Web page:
The International Shake-Out is set for Thursday, October 18 and Americans are preparing for the 10:18am local time drill. Each year, millions of people “Drop, Cover, and Hold On” in The Great ShakeOut, the world’s largest earthquake drill. People are encouraged to participate in the drill wherever they are since major earthquakes may happen anywhere people live, work, or travel. The purpose of the ShakeOut is to practice how to protect ourselves and for everyone to become better prepared. The goal of the drill is to prevent a major earthquake from becoming a catastrophe. Thousands of state and local organizations are participating in the drill ranging from state governments to local schools and hospitals.
The purpose of the drill is to remind people to “Drop, Cover, and Hold On.” In an actual earthquake, you may only have seconds to protect yourself in an earthquake before strong shaking knocks you down, or something falls on you. Millions of people worldwide have participated in Great ShakeOut Earthquake Drills since 2008. The Great ShakeOut is held on the third Thursday of October each year.
Over 19million people have registered their planned participation in the ShakeOut drill. Businesses, schools, and all other organizations are encouraged to register and participate. The ShakeOut website has a tremendous wealth of information and resources, such as easy-to-print PDF’s and posters, designed to increase safety around the threat of earthquakes.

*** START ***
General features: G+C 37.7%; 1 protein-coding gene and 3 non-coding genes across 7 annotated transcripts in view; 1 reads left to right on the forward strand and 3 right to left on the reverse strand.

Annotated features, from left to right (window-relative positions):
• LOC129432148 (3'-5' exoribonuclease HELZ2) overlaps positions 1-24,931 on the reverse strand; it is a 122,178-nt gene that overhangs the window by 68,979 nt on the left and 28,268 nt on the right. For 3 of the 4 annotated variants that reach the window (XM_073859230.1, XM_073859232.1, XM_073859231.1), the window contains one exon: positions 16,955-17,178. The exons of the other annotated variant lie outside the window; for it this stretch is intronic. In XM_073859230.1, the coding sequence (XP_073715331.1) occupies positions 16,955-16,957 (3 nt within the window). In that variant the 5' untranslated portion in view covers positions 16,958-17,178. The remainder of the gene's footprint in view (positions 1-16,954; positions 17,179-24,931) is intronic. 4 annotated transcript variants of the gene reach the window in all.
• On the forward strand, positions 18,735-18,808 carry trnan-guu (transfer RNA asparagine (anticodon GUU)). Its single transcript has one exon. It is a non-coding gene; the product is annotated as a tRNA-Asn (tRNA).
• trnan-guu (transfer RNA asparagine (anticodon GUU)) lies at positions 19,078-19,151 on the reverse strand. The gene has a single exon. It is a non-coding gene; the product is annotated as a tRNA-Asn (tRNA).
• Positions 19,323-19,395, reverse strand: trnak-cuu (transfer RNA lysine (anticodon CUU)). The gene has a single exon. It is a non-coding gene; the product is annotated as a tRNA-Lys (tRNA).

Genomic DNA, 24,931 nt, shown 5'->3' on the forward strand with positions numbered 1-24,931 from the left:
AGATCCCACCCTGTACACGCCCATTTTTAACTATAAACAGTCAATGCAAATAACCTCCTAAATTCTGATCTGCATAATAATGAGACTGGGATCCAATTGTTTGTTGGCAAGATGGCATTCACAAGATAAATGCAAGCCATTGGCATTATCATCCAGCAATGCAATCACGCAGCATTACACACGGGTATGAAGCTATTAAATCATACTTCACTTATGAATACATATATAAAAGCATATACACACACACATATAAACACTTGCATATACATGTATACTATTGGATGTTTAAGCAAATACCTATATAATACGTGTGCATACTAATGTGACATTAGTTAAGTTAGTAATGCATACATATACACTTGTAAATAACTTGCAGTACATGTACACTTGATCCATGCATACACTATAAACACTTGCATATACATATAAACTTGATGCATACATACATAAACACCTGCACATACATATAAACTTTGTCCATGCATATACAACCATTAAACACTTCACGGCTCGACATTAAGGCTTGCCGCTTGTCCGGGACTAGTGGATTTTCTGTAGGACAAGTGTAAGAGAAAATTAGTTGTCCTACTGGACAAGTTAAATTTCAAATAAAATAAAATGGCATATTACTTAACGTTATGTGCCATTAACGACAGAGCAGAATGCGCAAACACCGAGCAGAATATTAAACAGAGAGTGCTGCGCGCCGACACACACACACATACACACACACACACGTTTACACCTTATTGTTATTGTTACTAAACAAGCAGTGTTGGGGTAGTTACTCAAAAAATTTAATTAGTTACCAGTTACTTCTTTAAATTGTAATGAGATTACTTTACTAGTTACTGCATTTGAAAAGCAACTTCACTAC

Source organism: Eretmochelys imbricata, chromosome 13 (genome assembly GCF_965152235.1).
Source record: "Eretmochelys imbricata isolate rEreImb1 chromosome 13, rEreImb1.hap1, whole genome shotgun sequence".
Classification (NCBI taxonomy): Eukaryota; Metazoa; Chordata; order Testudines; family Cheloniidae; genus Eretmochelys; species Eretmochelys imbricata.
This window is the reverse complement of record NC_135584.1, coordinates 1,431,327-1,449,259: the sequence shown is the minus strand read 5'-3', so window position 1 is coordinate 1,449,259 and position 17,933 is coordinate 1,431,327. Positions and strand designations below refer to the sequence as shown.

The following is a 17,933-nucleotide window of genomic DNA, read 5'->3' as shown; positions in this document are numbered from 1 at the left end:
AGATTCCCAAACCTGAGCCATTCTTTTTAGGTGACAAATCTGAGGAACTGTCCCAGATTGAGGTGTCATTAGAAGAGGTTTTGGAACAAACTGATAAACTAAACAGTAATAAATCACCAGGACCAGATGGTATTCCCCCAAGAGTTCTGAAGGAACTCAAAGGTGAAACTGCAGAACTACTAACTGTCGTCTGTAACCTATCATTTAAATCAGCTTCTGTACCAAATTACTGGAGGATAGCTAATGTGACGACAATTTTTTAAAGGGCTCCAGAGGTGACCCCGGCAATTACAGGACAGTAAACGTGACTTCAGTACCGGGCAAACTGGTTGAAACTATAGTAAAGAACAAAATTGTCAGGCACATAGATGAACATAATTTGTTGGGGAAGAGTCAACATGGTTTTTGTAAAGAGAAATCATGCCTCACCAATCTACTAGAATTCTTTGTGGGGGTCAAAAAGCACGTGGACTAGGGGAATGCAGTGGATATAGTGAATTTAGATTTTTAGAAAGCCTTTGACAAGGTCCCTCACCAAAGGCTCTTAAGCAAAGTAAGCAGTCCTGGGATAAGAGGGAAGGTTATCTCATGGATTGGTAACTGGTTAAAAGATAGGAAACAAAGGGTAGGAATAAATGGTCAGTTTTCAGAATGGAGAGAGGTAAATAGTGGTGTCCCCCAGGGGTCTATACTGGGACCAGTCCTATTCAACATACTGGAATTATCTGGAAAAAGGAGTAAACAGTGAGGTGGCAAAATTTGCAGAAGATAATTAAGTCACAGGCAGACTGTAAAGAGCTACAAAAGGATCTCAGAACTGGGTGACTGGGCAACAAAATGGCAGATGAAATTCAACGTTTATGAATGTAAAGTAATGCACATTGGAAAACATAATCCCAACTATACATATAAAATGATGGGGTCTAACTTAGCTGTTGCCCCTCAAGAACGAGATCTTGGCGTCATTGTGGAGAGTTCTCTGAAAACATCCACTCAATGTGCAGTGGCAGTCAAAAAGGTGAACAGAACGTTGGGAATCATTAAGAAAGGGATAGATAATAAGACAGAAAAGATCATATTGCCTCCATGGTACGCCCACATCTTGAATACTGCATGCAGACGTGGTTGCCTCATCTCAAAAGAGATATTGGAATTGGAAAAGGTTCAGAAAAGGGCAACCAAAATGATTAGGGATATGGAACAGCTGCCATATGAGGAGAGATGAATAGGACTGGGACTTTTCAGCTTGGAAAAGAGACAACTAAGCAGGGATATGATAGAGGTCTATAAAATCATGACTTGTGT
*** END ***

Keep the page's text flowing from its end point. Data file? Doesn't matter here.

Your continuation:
On average, there are about 50 measurable earthquakes around the world every day. There are, however, millions of earthquakes estimated to occur every year that are too weak to be felt. While many think California is the most susceptible to earthquakes, earthquakes can be felt in every state in the United States and Hawaii by far has the most. In the last 30 days, Hawaii has had 353 earthquakes greater than 1.5; in the last year, the Aloha State has experienced 42,699. The most powerful earthquake to strike the U.S. struck Alaska in 1964; the 9.2 was the strongest quake to ever impact the continent too on record. A 7.7 quake in Missouri was also another top quake for the country; it created damage in a wide area of the eastern United States. Powerful earthquakes around the United States and beyond can also create a tsunami threat to both the Atlantic and Pacific coastlines.